Gina Christian

The other day I opened the paper (or rather clicked on my phone) to check the headlines, and I immediately regretted it. From top to bottom, every story was bad news: multiple incidents of gun violence, ongoing pandemic epidemics, natural disasters, squabbling between politicians.

Even a recap of the Jersey Shore summer season was grim, marred by annoyance with rowdy teens, garbage, long lines, and flies – all of which oddly made me feel a little better off. not having visited the beaches in my home state in the past few months.

Among Catholics, the thread is often not much more encouraging. Worshipers are shooting and slamming each other on social media, while too many predict that – after decades of declining Mass attendance – COVID and factionalism will conspire to kill the Bride of Christ, plunging the world in an ungodly abyss from which it cannot be redeemed.

Without in any way minimizing the very real angst caused by the equally real challenges we face, I would say we might want to seek advice from a few predecessors who viewed the intimidating circumstances from an entirely different perspective – a based not on human initiative, but on the divine redemption won for us by the death and resurrection of Jesus Christ.

About 75 years ago, Peggy and Christine Smith – two elderly sisters with blindness and arthritis respectively – looked around their remote Scottish village and, despite the rugged beauty of the sight, saw dark clouds that threatened.

As the rectory of the Lewis Free Church, the island on which they resided, noted in a public statement, Christianity there was in a “low state of vital religion.” In addition to the “chaotic conditions of international politics, national economy and morality,” the people lacked “the spiritual power of the ordinances of the gospel.” The pews were empty of “increasing neglect of the observance of the Sabbath,” and the oaths and vows were broken so lightly that the sacraments themselves, especially baptism, were “in too many cases an offense to God rather than a means of grace ”.

The prognosis was indeed grim for the island – part of an archipelago known as the Hebrides, located off the west coast of Scotland – as a “spirit of pleasure” had taken “such a hold. on the younger generation who all consider all that is higher (appeared) with very few exceptions, they have been completely taken out of their minds.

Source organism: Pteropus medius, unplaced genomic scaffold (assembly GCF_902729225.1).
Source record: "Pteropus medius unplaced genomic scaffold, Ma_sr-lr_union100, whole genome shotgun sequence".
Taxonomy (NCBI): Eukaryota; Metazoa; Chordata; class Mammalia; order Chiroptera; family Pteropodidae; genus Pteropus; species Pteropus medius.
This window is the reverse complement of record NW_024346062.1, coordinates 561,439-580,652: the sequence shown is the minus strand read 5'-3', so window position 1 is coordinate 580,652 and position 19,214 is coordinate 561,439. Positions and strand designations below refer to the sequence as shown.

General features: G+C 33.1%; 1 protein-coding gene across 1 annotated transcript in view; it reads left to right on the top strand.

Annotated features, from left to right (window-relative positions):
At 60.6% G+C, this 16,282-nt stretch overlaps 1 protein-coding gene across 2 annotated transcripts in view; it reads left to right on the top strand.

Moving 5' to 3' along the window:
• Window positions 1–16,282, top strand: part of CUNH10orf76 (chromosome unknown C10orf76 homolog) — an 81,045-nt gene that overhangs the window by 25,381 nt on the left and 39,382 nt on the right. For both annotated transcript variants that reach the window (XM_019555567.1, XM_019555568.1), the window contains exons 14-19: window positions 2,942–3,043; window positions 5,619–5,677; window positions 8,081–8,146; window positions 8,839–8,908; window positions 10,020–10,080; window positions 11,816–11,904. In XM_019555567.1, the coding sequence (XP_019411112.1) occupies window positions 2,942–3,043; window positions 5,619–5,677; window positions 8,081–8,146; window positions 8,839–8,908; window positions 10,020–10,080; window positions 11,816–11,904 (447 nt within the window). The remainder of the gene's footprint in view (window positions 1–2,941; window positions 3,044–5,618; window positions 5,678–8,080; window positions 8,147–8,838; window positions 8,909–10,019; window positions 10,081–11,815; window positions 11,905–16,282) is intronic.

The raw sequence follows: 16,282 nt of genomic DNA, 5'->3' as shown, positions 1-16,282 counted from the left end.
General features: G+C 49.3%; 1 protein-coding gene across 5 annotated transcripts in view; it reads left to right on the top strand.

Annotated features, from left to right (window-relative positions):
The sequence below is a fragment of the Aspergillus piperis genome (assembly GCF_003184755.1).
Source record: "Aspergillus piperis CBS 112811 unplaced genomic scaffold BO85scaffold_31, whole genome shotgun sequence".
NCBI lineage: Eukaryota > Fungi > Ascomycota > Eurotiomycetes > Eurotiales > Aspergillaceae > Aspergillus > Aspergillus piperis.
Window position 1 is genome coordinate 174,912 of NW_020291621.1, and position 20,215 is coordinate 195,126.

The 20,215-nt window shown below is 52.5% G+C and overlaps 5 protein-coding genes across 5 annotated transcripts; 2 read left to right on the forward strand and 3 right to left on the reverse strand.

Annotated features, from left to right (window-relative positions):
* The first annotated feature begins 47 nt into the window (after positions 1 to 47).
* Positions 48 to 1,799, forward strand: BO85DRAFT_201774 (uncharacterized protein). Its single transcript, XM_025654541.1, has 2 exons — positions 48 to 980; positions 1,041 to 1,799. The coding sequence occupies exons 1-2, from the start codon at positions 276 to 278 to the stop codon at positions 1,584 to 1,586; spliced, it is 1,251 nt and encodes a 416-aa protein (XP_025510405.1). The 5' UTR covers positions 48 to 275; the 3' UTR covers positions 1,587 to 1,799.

And it was all, notice, after not one but two world wars, cosmic-level conflicts, one would have expected to send any reasonable person running to the altar to beg the Almighty for help.

Amid the grave utterance that “these things make it clear that the Most High has a controversy with the nation,” Peggy and Christine, though physically unable to attend church, calmly put their hands together, bowed their heads. and prayed.

Their prayers were heard and answered gloriously.

As they interceded day after day, night after night, the sisters felt compelled to contact their local pastor, who in turn enlisted other parishioners in the prayer effort. Soul by soul, congregation by congregation, a revival spread across the island, one that would come to be known as the Hebridean rebirth.

After visiting Lewis, Presbyterian minister Duncan Campbell said that “while a brother prayed, the very house was shaking.” He himself “could only stand in silence as wave after wave of divine power swept through the house, and a few minutes after this heavenly visit, men and women were face to face in soul distress” repentant and asking God to reshape their hearts.

Instead of partying in the pub, said one youth, “the prayer meeting… and worshiping God in his house on the Sabbath day” has become the “delight” of the island’s young residents.

And while every revival, and indeed the reign of Christ himself, faces a continual attack from the enemy “until all are subject to Christ” (Catechism of the Catholic Church, 671), the call to seek the Lord remains constant, as Pope Francis reminds us: “I invite all Christians everywhere, at this very moment, to a renewed personal encounter with Jesus Christ, or at least to an opening them; I ask you all to do it infallibly every day ”(Evangelii Gaudium, 3).

The deadlines of the world are always hollowed out by the Good News of the Gospel: “Every time we take a step towards Jesus, we realize that he is already there, waiting for us with open arms. … With a tenderness that never disappoints, but is always able to restore our joy, he allows us to raise our heads and start afresh ”(Evangelii Gaudium, 3).

We can write a new story worth telling if we are willing to follow the example of some older ladies, long past in eternity, who have humbled themselves before the Lord so that He can them. exalt (Ja 4:10) – and the rest of us too.

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Gina Christian is a senior content producer at CatholicPhilly.com, host of the Inside CatholicPhilly.com podcast and author of the forthcoming book “Stations of the Cross for Sexual Abuse Survivors”. Follow her on Twitter at @GinaJesseReina.